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Tobacco firms 'not paying enough UK corporation tax'

By Caoimhe Toman

Date: Thursday 07 Feb 2019

Tobacco firms 'not paying enough UK corporation tax'

(Sharecast News) - Large tobacco companies have been accused of not paying enough UK corporation tax compared to the profits they make.
A study from the University of Bath found that the four largest tobacco firms -- Imperial Brands, British American Tobacco, Gallaher and Tobacco International -- pay hundreds of millions of pounds in tax overseas but pay less than the headline rate of UK corporation tax.

They all made UK operating profits of more than £1bn between them in 2016 but paid £83.6m combined, a rate of less than 10%.

Smoking cost the economy £11bn in England alone in 2017, according to a government estimate. Out of this figure around £9.5bn was generated in tobacco excise duty across the whole of the UK which left a £1.5bn gap not met by corporation taxes.

Lead author Dr Rob Branston from the University of Bath School of Management said: "Despite the enormous profits these companies enjoy, levels of corporation tax paid are pitiful.

"The government must better hold these companies to account, and an essential first step is the publication of accurate country by country information on sales and profits."

Coauthor Professor Anna Gilmore, director of the research group, said: "With the NHS under intense funding pressure, these findings need to be acted upon by the Treasury.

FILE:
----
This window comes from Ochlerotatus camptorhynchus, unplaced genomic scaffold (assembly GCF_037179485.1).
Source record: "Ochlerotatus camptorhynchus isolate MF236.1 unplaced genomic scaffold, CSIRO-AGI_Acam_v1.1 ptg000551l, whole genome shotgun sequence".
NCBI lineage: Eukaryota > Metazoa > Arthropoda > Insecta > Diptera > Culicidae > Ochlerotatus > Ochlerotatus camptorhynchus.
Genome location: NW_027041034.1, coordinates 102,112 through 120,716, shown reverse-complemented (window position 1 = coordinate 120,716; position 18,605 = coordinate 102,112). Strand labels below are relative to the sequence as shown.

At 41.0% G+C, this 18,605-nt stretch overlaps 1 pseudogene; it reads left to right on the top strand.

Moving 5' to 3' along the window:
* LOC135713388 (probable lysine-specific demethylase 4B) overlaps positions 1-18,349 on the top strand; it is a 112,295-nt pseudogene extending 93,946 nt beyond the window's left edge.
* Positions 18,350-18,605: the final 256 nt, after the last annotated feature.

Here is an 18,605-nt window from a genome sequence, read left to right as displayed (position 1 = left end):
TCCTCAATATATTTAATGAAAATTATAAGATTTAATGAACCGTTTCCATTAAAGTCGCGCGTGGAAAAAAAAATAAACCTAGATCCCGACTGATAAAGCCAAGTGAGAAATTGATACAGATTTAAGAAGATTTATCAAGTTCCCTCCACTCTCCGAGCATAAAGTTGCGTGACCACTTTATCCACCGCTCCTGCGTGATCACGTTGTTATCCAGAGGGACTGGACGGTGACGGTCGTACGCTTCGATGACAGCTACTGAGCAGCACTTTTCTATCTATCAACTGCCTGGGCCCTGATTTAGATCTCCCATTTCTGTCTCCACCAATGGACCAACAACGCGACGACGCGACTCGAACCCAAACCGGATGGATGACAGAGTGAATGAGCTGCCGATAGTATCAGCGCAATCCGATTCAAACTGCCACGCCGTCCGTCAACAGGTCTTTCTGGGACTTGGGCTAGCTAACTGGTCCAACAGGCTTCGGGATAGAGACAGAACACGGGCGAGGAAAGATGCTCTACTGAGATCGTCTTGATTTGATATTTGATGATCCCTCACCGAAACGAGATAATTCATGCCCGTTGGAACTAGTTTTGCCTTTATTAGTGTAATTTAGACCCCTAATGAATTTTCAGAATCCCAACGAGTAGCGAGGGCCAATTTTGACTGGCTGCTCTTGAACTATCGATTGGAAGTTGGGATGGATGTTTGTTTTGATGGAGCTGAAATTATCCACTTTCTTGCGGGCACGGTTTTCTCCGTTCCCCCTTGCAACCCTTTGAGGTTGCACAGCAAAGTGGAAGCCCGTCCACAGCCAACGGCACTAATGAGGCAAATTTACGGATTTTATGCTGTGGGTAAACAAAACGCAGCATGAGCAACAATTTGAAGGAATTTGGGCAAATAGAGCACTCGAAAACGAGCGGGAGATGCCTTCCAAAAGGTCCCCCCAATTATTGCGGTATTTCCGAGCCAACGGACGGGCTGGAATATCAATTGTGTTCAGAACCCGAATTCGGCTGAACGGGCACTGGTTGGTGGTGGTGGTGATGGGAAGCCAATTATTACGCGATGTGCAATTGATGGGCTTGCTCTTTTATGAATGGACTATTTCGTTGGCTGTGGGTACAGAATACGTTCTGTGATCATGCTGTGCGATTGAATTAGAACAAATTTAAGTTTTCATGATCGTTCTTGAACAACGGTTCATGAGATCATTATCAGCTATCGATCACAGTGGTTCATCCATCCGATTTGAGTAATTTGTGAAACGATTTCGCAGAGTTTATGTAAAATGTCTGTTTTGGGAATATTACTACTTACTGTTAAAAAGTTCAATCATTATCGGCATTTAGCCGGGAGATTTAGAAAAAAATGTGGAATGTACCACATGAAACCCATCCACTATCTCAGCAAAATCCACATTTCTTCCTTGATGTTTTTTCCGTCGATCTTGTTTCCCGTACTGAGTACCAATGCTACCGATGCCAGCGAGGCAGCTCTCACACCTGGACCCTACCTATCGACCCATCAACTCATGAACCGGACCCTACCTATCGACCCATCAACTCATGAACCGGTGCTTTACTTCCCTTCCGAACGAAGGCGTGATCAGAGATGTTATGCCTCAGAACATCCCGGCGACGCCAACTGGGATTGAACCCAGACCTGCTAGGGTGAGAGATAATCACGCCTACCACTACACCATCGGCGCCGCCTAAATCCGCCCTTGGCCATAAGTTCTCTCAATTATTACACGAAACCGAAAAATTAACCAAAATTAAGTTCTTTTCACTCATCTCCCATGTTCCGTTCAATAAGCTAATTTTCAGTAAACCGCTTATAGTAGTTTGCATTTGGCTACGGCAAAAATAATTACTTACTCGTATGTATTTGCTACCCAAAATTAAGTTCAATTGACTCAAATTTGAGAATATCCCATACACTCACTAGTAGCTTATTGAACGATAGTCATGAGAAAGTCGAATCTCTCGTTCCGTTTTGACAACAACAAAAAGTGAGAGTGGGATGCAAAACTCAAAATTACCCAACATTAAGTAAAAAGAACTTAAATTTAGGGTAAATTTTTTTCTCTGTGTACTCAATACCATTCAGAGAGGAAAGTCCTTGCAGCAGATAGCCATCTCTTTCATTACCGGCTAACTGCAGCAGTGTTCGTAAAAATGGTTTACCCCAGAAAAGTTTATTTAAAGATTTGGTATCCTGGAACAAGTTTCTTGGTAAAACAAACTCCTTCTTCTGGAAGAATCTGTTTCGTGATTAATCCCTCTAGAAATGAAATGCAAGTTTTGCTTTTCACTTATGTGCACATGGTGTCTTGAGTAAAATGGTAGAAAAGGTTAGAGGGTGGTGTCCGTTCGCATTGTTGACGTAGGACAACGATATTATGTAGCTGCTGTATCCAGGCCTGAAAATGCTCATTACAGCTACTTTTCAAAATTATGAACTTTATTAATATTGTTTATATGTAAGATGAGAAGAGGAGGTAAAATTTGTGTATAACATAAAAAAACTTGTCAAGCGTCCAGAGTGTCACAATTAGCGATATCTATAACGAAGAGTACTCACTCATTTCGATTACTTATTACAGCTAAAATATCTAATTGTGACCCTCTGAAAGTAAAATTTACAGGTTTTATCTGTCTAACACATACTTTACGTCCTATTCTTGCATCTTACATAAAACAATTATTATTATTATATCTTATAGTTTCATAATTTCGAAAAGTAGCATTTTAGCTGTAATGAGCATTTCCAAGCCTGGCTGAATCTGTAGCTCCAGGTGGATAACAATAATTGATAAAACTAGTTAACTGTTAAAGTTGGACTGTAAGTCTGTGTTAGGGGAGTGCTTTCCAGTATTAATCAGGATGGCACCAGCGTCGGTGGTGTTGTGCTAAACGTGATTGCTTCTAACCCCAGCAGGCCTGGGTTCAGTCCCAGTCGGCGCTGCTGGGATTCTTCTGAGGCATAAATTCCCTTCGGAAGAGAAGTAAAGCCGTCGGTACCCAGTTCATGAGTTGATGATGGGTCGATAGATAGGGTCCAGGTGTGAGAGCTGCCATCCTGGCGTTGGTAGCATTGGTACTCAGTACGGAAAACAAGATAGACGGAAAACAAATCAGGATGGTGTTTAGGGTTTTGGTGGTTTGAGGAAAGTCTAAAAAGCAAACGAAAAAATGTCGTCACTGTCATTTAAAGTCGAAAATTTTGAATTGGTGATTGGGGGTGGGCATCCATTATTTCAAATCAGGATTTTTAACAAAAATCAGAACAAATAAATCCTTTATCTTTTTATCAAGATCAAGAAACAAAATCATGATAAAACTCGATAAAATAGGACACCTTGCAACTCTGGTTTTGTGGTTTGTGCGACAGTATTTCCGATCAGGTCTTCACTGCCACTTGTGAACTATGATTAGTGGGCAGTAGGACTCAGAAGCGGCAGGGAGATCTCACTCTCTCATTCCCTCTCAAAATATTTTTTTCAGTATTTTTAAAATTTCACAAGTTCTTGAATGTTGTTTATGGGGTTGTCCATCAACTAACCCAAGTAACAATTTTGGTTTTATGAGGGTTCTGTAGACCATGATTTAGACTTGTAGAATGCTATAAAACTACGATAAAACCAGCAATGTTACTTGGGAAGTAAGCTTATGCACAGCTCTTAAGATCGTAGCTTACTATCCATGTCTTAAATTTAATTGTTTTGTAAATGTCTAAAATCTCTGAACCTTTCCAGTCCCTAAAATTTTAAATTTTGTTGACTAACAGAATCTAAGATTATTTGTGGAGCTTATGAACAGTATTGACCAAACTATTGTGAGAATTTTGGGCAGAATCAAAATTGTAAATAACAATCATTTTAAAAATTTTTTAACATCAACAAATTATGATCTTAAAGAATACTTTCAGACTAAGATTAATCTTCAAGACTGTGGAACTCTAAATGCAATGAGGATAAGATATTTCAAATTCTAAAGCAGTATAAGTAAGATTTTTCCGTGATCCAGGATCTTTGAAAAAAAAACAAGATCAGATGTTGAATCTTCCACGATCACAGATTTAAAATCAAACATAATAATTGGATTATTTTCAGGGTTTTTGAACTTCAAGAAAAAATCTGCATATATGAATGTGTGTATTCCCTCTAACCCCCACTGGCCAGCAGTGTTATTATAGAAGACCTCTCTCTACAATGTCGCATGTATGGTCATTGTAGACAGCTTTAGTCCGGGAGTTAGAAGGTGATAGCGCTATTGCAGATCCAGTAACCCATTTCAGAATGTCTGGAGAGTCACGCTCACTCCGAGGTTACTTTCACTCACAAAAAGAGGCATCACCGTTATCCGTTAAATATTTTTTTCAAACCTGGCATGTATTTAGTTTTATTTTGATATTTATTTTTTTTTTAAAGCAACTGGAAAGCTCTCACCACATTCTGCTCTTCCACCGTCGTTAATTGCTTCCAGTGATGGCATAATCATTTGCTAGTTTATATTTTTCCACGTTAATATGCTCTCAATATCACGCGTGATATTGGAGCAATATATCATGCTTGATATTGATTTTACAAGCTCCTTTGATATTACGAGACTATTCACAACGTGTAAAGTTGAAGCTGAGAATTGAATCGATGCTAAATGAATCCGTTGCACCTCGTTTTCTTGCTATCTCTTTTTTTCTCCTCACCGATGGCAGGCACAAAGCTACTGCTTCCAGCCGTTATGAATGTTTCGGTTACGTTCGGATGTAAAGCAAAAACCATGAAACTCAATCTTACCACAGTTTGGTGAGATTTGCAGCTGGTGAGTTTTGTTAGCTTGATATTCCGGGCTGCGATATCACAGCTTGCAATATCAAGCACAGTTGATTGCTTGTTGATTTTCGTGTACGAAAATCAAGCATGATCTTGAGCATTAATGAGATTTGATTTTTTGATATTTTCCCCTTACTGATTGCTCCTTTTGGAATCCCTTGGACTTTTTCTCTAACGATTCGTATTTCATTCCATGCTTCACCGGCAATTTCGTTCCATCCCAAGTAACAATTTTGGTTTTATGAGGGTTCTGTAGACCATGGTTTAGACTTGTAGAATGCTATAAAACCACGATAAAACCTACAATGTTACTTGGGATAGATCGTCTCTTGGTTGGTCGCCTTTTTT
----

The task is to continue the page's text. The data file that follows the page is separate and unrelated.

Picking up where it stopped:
"It is unacceptable that tobacco companies, which are enormously profitable, are not paying for the harm they cause. Until they begin to do so, they remain incentivised to keep selling their uniquely deadly product."

A spokesperson for Imperial Brands said the company did not recognise some of the report's estimates, adding that Imperial paid corporation tax of £50m.

"Our total tax contribution in the UK is approximately £4.5bn annually, making us one of the highest UK tax contributors," the company said.

JTI said it also paid all its taxes, including £138m in corporation tax from 2013-17 and £3.7bn in excise duty.

BAT said it had reduced tax liabilities by putting £500m into its pension scheme between 2011 and 2016. "In 2017, once we take account of everything we do in the UK our UK corporation tax payment totalled £26m," it said.


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